And what is it to work with love? It is to weave the cloth with threads drawn from your heart, even as if your beloved were to wear that cloth. It is to build a house with affection, even as if your beloved were to dwell in that house. It is to sow seeds with tenderness and reap the harvest with joy, even as if your beloved were to eat the fruit. It is to charge all things you fashion with a breath of your own spirit, And to know that all the blessed dead are standing about you and watching. Often have I heard you say, as if speaking in sleep, “He who works in marble, and finds the shape of his own soul in the stone, is nobler than he who ploughs the soil. 33And he who seizes the rainbow to lay it on a cloth in the likeness of man, is more than he who makes the sandals for our feet.” But I say, not in sleep but in the overwakefulness of noontide, that the wind speaks not more sweetly to the giant oaks than to the least of all the blades of grass; And he alone is great who turns the voice of the wind into a song made sweeter by his own loving.


Work is love made visible. And if you cannot work with love but only with distaste, it is better that you should leave your work and sit at the gate of the temple and take alms of those who work with joy. For if you bake bread with indifference, you bake a bitter bread that feeds but half man’s hunger. And if you grudge the crushing of the grapes, your grudge distils a poison in the wine. 34And if you sing though as angels, and love not the singing, you muffle man’s ears to the voices of the day and the voices of the night.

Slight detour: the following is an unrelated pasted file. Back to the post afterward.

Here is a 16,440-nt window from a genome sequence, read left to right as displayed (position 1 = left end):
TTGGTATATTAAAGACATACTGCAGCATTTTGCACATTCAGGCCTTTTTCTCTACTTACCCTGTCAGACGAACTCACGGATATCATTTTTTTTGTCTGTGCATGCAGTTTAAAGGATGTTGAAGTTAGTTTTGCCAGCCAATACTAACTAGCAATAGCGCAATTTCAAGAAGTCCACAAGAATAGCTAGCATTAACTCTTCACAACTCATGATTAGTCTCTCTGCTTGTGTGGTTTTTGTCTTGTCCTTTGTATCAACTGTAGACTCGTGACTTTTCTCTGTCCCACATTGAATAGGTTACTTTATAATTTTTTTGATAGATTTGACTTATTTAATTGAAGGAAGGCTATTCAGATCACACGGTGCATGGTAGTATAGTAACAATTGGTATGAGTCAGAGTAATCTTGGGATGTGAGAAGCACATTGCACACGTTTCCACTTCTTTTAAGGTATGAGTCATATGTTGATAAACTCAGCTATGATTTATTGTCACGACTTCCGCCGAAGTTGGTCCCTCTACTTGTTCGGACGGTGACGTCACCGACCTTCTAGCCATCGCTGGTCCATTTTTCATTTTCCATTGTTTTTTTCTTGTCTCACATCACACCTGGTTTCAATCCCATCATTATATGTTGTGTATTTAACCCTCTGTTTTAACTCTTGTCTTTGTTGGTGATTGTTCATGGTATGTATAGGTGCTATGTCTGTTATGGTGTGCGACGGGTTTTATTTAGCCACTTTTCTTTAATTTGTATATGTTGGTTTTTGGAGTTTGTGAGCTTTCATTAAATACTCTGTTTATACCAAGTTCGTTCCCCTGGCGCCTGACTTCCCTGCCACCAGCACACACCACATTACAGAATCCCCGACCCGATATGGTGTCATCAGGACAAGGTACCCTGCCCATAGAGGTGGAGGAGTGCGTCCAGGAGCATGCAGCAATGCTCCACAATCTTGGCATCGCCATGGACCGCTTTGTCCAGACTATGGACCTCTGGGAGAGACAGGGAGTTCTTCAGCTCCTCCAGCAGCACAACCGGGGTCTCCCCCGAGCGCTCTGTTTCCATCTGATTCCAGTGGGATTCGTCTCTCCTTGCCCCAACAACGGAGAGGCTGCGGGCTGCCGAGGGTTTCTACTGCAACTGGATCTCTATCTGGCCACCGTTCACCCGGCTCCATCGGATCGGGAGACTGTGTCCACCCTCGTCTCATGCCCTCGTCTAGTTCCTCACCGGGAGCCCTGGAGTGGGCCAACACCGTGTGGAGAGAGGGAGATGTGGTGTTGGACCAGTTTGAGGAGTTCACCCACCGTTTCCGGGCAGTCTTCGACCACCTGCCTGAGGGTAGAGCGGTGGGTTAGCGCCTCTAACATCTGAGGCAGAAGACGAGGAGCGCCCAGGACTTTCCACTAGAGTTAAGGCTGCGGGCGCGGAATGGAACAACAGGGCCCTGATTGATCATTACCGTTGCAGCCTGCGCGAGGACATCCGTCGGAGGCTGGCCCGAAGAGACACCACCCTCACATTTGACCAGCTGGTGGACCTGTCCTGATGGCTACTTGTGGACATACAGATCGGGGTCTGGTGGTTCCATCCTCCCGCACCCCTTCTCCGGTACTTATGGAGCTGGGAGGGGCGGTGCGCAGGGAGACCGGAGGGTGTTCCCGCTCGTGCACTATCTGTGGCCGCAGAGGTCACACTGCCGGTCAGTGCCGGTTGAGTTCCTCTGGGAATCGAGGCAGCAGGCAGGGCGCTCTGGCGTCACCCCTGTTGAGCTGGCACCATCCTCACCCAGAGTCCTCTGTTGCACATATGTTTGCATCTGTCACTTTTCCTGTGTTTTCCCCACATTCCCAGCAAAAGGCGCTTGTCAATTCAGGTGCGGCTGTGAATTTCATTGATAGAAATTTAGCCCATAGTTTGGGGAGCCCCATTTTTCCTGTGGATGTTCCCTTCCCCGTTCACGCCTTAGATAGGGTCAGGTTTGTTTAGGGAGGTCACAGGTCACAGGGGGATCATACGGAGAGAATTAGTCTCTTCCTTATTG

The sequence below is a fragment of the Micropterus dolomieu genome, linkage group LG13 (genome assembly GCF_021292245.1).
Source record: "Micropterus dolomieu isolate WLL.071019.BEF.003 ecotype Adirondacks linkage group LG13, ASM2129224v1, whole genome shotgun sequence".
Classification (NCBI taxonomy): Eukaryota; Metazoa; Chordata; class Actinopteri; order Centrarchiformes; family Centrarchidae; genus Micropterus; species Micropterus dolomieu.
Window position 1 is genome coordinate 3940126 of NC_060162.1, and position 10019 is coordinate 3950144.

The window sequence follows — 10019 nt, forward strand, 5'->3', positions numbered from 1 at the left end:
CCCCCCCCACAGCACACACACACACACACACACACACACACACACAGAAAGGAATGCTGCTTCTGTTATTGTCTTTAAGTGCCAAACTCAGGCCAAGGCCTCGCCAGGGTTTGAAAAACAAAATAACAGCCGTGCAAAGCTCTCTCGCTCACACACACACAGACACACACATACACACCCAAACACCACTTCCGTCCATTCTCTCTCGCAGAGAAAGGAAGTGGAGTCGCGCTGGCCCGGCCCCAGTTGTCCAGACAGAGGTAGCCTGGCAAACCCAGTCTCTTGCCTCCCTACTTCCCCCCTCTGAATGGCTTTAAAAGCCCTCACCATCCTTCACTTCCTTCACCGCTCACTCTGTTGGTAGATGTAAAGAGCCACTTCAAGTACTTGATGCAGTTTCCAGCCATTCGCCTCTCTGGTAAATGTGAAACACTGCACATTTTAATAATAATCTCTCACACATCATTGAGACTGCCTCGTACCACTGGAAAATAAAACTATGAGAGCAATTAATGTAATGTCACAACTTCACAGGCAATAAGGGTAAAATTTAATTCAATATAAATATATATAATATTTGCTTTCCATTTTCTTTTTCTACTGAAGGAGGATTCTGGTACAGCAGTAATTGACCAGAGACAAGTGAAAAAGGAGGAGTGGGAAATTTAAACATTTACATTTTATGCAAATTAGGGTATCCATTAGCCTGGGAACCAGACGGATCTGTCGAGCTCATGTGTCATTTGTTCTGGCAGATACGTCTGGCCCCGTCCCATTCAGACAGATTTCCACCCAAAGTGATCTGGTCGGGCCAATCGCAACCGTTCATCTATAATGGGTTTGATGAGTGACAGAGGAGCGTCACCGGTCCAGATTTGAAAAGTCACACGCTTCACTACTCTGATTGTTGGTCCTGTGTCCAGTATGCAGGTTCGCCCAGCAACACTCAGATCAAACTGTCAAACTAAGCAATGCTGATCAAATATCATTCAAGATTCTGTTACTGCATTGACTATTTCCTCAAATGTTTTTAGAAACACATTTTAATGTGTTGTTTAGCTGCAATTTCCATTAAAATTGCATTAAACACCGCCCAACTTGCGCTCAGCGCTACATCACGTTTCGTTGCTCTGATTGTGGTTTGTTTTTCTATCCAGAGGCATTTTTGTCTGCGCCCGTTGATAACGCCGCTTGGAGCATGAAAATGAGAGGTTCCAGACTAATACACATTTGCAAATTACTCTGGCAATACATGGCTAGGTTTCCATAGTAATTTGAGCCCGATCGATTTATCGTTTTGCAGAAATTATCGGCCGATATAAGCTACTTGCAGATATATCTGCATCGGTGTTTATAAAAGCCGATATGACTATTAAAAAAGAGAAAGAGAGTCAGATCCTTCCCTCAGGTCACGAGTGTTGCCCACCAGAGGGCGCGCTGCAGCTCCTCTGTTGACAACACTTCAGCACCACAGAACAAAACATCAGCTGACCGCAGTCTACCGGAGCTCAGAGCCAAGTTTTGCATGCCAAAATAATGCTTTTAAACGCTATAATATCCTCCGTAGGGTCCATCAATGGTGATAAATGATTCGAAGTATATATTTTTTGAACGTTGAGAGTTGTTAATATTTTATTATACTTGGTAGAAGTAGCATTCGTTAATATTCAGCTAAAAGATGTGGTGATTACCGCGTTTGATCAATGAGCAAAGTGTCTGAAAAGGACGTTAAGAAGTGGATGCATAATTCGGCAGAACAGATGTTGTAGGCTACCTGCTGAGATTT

35Then a woman said, Speak to us of Joy and Sorrow. And he answered: Your joy is your sorrow unmasked. And the selfsame well from which your laughter rises was oftentimes filled with your tears. And how else can it be? The deeper that sorrow carves into your being, the more joy you can contain. Is not the cup that holds your wine the very cup that was burned in the potter’s oven? And is not the lute that soothes your spirit, the very wood that was hollowed with knives? When you are joyous, look deep into your heart and you shall find it is only that which has given you sorrow that is giving you joy. When you are sorrowful look again in 36your heart, and you shall see that in truth you are weeping for that which has been your delight.


Some of you say, “Joy is greater than sorrow,” and others say, “Nay, sorrow is the greater.” But I say unto you, they are inseparable. Together they come, and when one sits alone with you at your board, remember that the other is asleep upon your bed. Verily you are suspended like scales between your sorrow and your joy. Only when you are empty are you at standstill and balanced. When the treasure-keeper lifts you to weigh his gold and his silver, needs must your joy or your sorrow rise or fall.